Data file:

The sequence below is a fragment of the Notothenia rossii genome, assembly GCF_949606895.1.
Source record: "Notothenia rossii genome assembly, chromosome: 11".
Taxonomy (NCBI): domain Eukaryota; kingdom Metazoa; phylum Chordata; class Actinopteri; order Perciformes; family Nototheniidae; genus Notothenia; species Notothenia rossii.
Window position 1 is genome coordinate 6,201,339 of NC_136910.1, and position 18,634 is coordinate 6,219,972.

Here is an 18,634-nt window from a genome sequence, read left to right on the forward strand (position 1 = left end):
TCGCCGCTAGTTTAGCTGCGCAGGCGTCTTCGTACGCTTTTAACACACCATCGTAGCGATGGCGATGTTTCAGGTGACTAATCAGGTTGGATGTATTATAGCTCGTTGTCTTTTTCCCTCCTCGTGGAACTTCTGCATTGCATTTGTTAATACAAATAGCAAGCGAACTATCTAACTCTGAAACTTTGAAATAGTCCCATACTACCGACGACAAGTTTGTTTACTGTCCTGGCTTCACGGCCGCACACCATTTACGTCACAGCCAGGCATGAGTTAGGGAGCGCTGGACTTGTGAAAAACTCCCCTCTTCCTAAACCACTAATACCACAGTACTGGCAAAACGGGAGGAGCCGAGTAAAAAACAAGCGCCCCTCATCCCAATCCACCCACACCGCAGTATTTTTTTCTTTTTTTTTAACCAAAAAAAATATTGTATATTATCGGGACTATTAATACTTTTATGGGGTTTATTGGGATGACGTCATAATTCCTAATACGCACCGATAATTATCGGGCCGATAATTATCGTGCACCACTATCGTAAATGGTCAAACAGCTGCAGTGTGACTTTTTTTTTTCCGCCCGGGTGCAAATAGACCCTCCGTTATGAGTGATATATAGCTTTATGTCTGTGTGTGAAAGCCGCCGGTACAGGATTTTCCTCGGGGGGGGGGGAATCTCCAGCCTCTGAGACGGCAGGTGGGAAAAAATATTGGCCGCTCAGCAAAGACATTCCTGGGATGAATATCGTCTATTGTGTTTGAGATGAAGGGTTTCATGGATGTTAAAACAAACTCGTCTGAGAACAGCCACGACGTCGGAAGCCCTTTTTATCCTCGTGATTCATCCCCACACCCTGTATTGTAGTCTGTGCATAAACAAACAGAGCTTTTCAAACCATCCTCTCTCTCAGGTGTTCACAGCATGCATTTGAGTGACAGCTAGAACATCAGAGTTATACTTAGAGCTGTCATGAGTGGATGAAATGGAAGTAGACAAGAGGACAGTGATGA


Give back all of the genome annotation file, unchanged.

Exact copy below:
The sequence below is a fragment of the Notothenia rossii genome, assembly GCF_949606895.1.
Source record: "Notothenia rossii genome assembly, chromosome: 11".
Taxonomy (NCBI): domain Eukaryota; kingdom Metazoa; phylum Chordata; class Actinopteri; order Perciformes; family Nototheniidae; genus Notothenia; species Notothenia rossii.
Window position 1 is genome coordinate 6,201,339 of NC_136910.1, and position 18,634 is coordinate 6,219,972.

Here is an 18,634-nt window from a genome sequence, read left to right on the forward strand (position 1 = left end):
TCGCCGCTAGTTTAGCTGCGCAGGCGTCTTCGTACGCTTTTAACACACCATCGTAGCGATGGCGATGTTTCAGGTGACTAATCAGGTTGGATGTATTATAGCTCGTTGTCTTTTTCCCTCCTCGTGGAACTTCTGCATTGCATTTGTTAATACAAATAGCAAGCGAACTATCTAACTCTGAAACTTTGAAATAGTCCCATACTACCGACGACAAGTTTGTTTACTGTCCTGGCTTCACGGCCGCACACCATTTACGTCACAGCCAGGCATGAGTTAGGGAGCGCTGGACTTGTGAAAAACTCCCCTCTTCCTAAACCACTAATACCACAGTACTGGCAAAACGGGAGGAGCCGAGTAAAAAACAAGCGCCCCTCATCCCAATCCACCCACACCGCAGTATTTTTTTCTTTTTTTTTAACCAAAAAAAATATTGTATATTATCGGGACTATTAATACTTTTATGGGGTTTATTGGGATGACGTCATAATTCCTAATACGCACCGATAATTATCGGGCCGATAATTATCGTGCACCACTATCGTAAATGGTCAAACAGCTGCAGTGTGACTTTTTTTTTTCCGCCCGGGTGCAAATAGACCCTCCGTTATGAGTGATATATAGCTTTATGTCTGTGTGTGAAAGCCGCCGGTACAGGATTTTCCTCGGGGGGGGGGGAATCTCCAGCCTCTGAGACGGCAGGTGGGAAAAAATATTGGCCGCTCAGCAAAGACATTCCTGGGATGAATATCGTCTATTGTGTTTGAGATGAAGGGTTTCATGGATGTTAAAACAAACTCGTCTGAGAACAGCCACGACGTCGGAAGCCCTTTTTATCCTCGTGATTCATCCCCACACCCTGTATTGTAGTCTGTGCATAAACAAACAGAGCTTTTCAAACCATCCTCTCTCTCAGGTGTTCACAGCATGCATTTGAGTGACAGCTAGAACATCAGAGTTATACTTAGAGCTGTCATGAGTGGATGAAATGGAAGTAGACAAGAGGACAGTGATGA